What initially drew me to read the eloquent essay by Paul Kalanithi, MD, in The New York Times—“How Long Have I Got Left?”—was its provocative title.1 What kept me there was the moving description of his quick transition from healthy physician with a brilliant career in neurosurgery to terminally ill cancer patient. A lifelong nonsmoker, Dr. Kalanithi was diagnosed with stage IV non–small cell EGFR-positive lung cancer in spring 2013 at age 35. He died from the disease on March 9, 2015.
In his essay, Dr. Kalanithi said that even more difficult than facing the certainty of death was facing an uncertain life. “The path forward would seem obvious, if only I knew how many months or years I had left,” he wrote. “Tell me 3 months, I’d just spend time with my family. Tell me 1 year, I’d have a plan…. Give me 10 years, I’d get back to treating diseases. The pedestrian truth that you live one day at a time didn’t help: What was I supposed to do with that day? My oncologist would only say, ‘I can’t tell you a time. You’ve got to find what matters to you most.’”
Living With an Uncertain Future
When Dr. Kalanithi wrote that essay, he was 8 months from his diagnosis and was having a positive response to erlotinib. The majority of the malignant spots on his lungs had disappeared, and the primary lung nodule had shrunk. In fact, his strength had recovered so substantially, he had returned to work as Chief Resident in Neurological Surgery at Stanford University School of Medicine in California.
Just 2 months later, when I interviewed Dr. Kalanithi for his Patient’s Corner column, “I Refuse to Capitulate to Cancer” (reprinted April 10, 2015), he was feeling so much stronger, he said he was beginning to overcome the immediate challenge of having advanced lung cancer and wondering how much time he had left. He was also excited about starting a family with his wife, Lucy Goddard Kalanithi, MD, FACP, a Clinical Instructor in Medicine at the Stanford School of Medicine.
“At the moment, my life is at the maximum point of uncertainty,” said Dr. Kalanithi. “I need to get my career trajectory fully back on course, and my wife is pregnant with our first child. So life is really exciting—and stressful. But these are the stresses of the living, not of dying. The fact that I get to deal with all of the worries of having a highly demanding career and a new family is a blessing.”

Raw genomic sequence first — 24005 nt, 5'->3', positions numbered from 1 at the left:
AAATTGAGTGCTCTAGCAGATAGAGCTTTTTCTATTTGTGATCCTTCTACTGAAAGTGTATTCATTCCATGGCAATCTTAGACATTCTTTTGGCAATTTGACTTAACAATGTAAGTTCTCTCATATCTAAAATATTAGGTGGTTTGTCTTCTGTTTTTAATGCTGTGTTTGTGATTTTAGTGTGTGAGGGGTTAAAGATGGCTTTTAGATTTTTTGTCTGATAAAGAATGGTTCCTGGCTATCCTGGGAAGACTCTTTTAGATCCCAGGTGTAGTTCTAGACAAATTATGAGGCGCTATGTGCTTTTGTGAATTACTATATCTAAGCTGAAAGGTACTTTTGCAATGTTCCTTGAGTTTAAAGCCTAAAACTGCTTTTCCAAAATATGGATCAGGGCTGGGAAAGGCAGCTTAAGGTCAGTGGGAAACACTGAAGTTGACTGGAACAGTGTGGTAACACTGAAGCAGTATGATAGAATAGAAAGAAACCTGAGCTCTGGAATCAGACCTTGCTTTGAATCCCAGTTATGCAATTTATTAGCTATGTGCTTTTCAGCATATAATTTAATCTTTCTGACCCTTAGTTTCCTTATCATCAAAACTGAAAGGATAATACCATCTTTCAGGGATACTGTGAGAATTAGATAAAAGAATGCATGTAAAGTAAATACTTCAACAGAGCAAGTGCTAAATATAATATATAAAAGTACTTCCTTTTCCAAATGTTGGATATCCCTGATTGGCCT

Confronting Death While Celebrating Life
Unfortunately, soon after our interview, Dr. Kalanithi relapsed and underwent 3 months of chemotherapy and endured a prolonged hospitalization. On July 4, 2014, just days after Dr. Kalanithi was released from the hospital, Lucy Kalanithi gave birth to their daughter, Elizabeth Acadia.
Nicknamed “Cady,” Dr. Kalanithi wrote about the joy his infant daughter brought to his life in an essay penned in Stanford Medicine,2 which he ended with this message to her: “When you come to one of the many moments in life when you must give an account of yourself, provide a ledger of what you have been, and done, and meant to the world, do not, I pray, discount that you filled a dying man’s days with a sated joy, a joy unknown to me in all my prior years, a joy that does not hunger for more and more, but rests, satisfied. In this time, right now, that is an enormous thing.”
A Life Well Lived
Dr. Kalanithi was born in New York in April 1977, and moved with his family to Kingman, Arizona, when he was 10. He graduated from Stanford University in 2000 with bachelor’s and master’s degrees in English literature and a bachelor’s degree in human biology. He earned a master’s degree in the history and philosophy of science and medicine at the University of Cambridge and then attended Yale School of Medicine, graduating cum laude in 2007. While at Yale, Dr. Kalanithi was awarded the Lewis H. Nahum Prize for his research on Tourette’s syndrome and became a member of the Alpha Omega Alpha Honor Medical Society.
In 2007, Dr. Kalanithi returned to Stanford for a residency in neurological surgery and a postdoctoral fellowship in neuroscience, developing optogenetic techniques. It was during his sixth year of residency that Dr. Kalanithi began experiencing a constellation of troubling symptoms, including weight loss, fevers, night sweats, severe chest and back pain, and a cough. When he reviewed the images from his CT scans and saw masses of lesions spreading across his lungs and deforming his spine, he knew immediately that what he was seeing was metastatic cancer.
The experience of being a patient, said Dr. Kalanithi, gave him a much deeper appreciation of how difficult it is for patients to navigate their way through a serious illness. “[That experience] is something I will never forget, and I wish in some ways that every doctor can experience a really hard diagnosis and the impact it has [on patients],” said Dr. Kalanithi.
Aware of the precariousness of his illness, Dr. Kalanithi was determined to proceed with his life, knowing that at any moment his cancer could become uncontrollable. Until that happens, he said, “I’m pursuing the things that drive me. The fact of death is unsettling. Yet there is no other way to live.”
Dr. Kalanithi is survived by his wife, Lucy; his daughter, Cady; his parents, Sujatha and A. Paul Kalanithi, MD; his brothers, Suman Kalanithi, MD, and Jeevan Kalanithi; his sister-in-law, Emily Kalanithi, JD; and his niece and nephew, Eve and James Kalanithi. ■
1. Kalanithi P: How long have I got left? The New York Times, January 24, 2014.
2. Kalanithi P: Before I go. Stanford Medicine, Spring 2015.